Managing cultural heritage from the bottom up
In the heritage sector, non-profit organizations can play various roles. We will illustrate them with different case studies from the 2016 UNESCO report on Culture and Sustainable Urban Development (which you can find by clicking on the link below this article).
Civil society can take a leading role in culture-led urban regeneration by raising funds from public and private sources or rehabilitating historical spaces to host creative activities. Here are two examples of initiatives in the City of Toronto, Canada.
“The Evergreen Brickworks is a flagship project run by the Evergreen non-profit organization, which revitalized a large abandoned industrial site and its surrounding floodplain through the adaptive reuse of the historical buildings, the construction of contemporary energy-efficient architecture, and the restoration of the river valley ecosystem. The site offers a farmers’ market and spaces for creative activities and hosts conferences on urban sustainability. Artscape, a non-profit organization that focuses on creating spaces for creativity and community-building through the arts, works by purchasing historic and underused buildings and transforming them into live-work spaces for artists and community activities. Artscape projects in Toronto currently provide live/work spaces for 2500 people, offices for 100 non-profit organizations and 32 public venues which engage 250,000 people annually through exhibitions and performances. ”
UNESCO report on Culture and Sustainable Urban Development, p.110
Civil society can also advocate for heritage preservation and enhancement by drawing on the expertise of various professionals and scholars. Here are three examples of non-profit organizations in three cities in the Maghreb: Tunis, Algiers, and Fez.
“Between 1967 and 1975, several novel entities emerged in Tunisia, Algeria, and Morocco, which made their mark on urban planning. The Urbanism Workshop and the Association for the Safeguarding of the Tunis medina were set up in 1967, followed shortly afterwards by the Casbah and Comedor workshop in Algiers (Algeria) and another workshop in Fez (Morocco). These were ad hoc professional bodies, run by multidisciplinary teams drawn from the academic and professional spheres, including sociologists, economists, geographers, architects, town planners, landscapers and engineers, which acted in support of the authorities. Charged with designing and implementing programmes for the conservation and urban regeneration of the medina, these workshops helped to overhaul the approach to safeguarding. Based on in-depth knowledge garnered from socio- economic surveys and current architectural and planning practice, they operated across the whole urban fabric through the renovation of the habitat, the regeneration of public areas and the revival of craftsmanship. As they were autonomous and free to express their views, these structures secured real political buy-in for urban regeneration policies, sometimes backed by the authority of an emblematic mayor, as in the case of Tunis. Some of them went on to contribute to the creation of rules on town planning. These experiences enabled the historic cities to position themselves as places of institutional and operational innovation.”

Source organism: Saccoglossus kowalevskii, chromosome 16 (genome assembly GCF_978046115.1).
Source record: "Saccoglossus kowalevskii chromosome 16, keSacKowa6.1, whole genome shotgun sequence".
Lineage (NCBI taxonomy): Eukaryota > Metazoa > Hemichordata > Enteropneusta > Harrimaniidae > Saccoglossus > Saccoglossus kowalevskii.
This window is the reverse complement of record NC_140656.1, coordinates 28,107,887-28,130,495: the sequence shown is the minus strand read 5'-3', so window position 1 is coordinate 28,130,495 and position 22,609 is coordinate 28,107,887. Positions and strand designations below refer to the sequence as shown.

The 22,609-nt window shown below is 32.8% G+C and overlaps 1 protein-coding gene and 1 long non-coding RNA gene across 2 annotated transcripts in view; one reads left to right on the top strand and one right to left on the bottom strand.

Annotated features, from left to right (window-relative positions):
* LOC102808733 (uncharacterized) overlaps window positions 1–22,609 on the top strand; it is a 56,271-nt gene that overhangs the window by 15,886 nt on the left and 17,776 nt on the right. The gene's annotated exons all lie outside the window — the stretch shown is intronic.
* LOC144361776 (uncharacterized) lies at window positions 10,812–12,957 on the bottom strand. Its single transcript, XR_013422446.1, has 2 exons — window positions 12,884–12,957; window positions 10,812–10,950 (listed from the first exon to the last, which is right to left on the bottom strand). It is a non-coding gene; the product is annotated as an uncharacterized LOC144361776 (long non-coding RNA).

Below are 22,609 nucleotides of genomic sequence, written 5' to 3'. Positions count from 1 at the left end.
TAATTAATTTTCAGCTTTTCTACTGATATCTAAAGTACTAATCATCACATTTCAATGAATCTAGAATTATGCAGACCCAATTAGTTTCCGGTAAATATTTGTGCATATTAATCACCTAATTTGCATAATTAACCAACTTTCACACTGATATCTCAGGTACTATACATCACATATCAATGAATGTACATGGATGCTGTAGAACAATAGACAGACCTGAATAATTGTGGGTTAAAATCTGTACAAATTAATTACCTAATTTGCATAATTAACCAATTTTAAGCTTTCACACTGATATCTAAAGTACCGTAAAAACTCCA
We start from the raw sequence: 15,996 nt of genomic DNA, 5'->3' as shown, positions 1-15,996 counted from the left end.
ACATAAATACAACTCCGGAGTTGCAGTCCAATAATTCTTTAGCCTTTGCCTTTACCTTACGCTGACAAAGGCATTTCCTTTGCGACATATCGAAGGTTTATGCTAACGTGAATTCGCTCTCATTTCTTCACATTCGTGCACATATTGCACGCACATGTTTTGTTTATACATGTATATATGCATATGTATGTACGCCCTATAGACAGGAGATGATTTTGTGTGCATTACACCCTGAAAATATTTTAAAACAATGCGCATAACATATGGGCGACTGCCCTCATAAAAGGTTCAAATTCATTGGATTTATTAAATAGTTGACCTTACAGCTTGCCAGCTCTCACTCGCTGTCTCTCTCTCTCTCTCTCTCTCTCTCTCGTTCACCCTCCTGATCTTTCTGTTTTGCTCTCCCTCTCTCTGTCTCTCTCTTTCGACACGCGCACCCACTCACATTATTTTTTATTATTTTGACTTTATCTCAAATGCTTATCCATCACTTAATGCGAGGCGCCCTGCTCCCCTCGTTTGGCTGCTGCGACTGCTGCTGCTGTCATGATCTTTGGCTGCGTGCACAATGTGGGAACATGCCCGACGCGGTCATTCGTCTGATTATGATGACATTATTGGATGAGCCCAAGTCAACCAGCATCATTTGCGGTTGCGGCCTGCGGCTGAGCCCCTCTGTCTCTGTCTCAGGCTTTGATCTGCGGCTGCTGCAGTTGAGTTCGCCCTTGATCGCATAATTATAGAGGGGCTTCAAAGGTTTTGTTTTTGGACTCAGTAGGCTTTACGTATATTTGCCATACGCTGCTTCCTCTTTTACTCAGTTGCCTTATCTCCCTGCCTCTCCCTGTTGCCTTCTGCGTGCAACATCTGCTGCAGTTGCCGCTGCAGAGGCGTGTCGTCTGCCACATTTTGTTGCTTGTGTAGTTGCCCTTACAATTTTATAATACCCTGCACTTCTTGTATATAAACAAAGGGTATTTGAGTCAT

UNESCO report on Culture and Sustainable Urban Development, p.47
Civil society also plays a key role in educating the population, creating awareness about the necessity to preserve cultural heritage. Here are three grassroots initiatives that emerged in three neighbourhoods of Santiago de Chile.
“Surrounded by the Andes mountain range and the numerous hills that envelop the valley on which Santiago de Chile is raised, local residents in several of the Chilean capital’s neighbourhoods have fully capitalized on their participative power by leading innovative creative activities that have endowed their community members with a sense of belonging, reinvigorated the city’s cultural life and strengthened heritage protection. The residents of the Yungay neighbourhood, for instance, joined together to establish the Fermín Vivaceta School of Crafts, which places intangible heritage at the heart of its efforts to strengthen community identity, safeguard cultural heritage and foster urban regeneration. Similarly, the smaller neighbourhood of Matta Viel collectively worked towards achieving enhanced protection for the Matta Sur district, located in the southern border of Santiago. The presence of civil society in heritage preservation has been gradually increasing in the last decades with cultural heritage becoming a central part of the lives of many of the capital’s citizens. An example of this growing community spirit in the face of cultural and urban development is the Las Flores neighbourhood in Providencia, which stood up against the proposed modifications to the city’s Master Plan that would encourage high-rise buildings and overpriced land use, as well as Bellavista, home to the late poet Pablo Neruda, which has been the focus of a strike to prevent the deterioration of the area in the hands of uncontrolled tourism.”
UNESCO report on Culture and Sustainable Urban Development, p.118
What other roles can the civil society play for cultural heritage in cities? Feel free to share your opinion and more examples